David and Donda Holt from New Brunswick, Canada have been foster parents for years, so they were shocked when their application to adopt their foster child was rejected for a list of strange reasons.
It all started when the Holts met their foster son Michael. He was just 7 months old when he was brought to the Holts' home, but they told CBC it "just made sense" for him to live with them, because there was no one else to look after the boy.
But when the Holts applied to adopt Michael in 2014, they got a rejection letter back from their province's government agency for adoption, the New Brunswick Department of Social Development.
The long list of reasons why the couple supposedly weren't fit to adopt Michael included that they were overweight, in their late 50s, that their son is mixed race (the Holts are white) and that they weren't involved enough in their community. The Holts didn't know what to think of this letter.
It's true that they were old, but since when is someone in their late 50s "too old" to raise a child?And while they do have some health problems (the letter mentions Donda's arthritis) their own doctor wrote them a letter saying they're both healthy enough to raise children.
The letter even suggested that the Holts were traumatized by their older, biological son Korey's death. While it's true they were sad, Korey had been living in a care home for years, and the Holt's had expected his death for a long time.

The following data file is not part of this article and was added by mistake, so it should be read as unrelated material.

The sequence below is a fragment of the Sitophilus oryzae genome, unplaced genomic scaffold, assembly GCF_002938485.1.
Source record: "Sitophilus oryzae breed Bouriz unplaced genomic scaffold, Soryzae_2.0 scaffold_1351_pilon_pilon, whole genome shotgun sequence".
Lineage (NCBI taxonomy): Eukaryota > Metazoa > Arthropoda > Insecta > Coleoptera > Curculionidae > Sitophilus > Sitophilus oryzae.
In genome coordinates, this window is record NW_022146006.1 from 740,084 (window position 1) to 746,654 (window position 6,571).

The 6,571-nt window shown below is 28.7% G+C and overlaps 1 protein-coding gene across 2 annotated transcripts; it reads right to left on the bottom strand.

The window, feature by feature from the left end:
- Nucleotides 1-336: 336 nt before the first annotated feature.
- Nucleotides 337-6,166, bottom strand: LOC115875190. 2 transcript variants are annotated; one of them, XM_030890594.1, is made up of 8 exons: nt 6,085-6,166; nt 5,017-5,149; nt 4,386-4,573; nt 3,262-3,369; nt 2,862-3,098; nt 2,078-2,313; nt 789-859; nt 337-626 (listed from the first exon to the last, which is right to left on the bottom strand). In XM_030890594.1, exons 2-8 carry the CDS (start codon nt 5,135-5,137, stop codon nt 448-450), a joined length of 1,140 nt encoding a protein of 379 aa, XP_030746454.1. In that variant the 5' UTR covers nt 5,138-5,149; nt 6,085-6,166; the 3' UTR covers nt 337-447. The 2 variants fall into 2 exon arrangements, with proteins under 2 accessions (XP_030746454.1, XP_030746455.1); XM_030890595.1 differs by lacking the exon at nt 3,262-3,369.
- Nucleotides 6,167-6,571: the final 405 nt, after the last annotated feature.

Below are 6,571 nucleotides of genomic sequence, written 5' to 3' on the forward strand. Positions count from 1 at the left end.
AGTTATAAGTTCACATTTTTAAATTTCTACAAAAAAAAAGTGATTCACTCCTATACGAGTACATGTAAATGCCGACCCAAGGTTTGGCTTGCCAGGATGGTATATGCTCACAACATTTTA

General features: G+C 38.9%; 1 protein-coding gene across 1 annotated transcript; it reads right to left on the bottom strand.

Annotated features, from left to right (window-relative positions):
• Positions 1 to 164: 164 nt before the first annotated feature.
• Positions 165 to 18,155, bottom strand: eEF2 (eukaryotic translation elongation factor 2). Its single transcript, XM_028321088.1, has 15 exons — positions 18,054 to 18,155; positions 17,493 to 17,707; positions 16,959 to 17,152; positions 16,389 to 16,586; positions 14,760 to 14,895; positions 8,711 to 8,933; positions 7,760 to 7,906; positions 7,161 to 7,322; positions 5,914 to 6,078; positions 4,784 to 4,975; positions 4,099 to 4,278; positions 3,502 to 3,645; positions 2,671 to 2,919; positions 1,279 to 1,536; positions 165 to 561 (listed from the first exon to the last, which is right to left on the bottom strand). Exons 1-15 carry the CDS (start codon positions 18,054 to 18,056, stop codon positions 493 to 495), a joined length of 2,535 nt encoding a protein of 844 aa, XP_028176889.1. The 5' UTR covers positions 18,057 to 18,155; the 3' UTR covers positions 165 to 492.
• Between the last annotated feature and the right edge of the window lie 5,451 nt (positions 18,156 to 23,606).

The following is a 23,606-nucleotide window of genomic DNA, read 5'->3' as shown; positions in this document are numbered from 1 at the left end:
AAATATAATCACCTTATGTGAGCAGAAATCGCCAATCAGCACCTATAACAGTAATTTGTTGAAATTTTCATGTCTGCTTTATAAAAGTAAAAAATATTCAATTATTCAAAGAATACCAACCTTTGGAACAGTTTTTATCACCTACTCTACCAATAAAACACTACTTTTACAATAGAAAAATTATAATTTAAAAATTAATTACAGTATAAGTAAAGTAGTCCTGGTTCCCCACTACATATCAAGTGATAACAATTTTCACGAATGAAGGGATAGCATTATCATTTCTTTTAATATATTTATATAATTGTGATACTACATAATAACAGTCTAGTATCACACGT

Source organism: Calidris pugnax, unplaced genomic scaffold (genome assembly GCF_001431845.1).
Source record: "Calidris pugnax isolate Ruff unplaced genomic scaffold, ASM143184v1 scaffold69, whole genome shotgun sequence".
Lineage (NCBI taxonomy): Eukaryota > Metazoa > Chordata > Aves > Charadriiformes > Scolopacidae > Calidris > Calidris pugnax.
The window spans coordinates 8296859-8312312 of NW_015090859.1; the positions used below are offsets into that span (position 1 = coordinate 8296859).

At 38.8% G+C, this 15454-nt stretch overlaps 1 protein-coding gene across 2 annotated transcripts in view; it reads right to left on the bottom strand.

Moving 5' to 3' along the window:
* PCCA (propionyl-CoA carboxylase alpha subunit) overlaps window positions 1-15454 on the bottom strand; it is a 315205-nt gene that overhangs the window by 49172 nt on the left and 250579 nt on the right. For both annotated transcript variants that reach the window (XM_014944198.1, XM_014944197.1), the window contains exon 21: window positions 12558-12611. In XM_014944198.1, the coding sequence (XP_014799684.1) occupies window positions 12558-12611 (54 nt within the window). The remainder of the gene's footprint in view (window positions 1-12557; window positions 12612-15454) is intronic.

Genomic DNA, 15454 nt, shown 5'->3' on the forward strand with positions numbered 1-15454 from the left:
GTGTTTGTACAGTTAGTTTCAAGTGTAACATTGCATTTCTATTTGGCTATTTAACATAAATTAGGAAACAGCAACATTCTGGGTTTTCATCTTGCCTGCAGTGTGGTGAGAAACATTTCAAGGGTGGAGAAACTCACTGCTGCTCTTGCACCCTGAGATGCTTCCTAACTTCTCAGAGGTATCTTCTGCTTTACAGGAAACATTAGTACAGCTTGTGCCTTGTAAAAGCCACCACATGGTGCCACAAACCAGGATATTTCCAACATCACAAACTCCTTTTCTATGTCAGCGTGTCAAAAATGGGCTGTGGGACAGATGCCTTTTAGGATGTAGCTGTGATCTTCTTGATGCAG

Strangest of all, the letter also said that David and Donda could never fix any of their problems. "Even if at this point the Holts were to change their lifestyle and make a serious effort to improve their health," the letter said, "it is questionable whether or not they would be able to maintain changes long term, given their unsuccessful attempts in the past to do this."
The Holts had raised foster children for years, and they've even adopted a daughter, 10-year-old Shay, so they had no idea why the province would make this decision.
After appealing to local politicians, and sending a letter written by Shay asking the department to let Michael stay, the decision was eventually reversed and last year the Holts officially became Michael's parents.
Still, they say changes need to be made so nobody suffers through their experience again. They say that "personality differences" with staff at the department are what made them reject the adoption, so they want a team of experts to decide on future cases instead.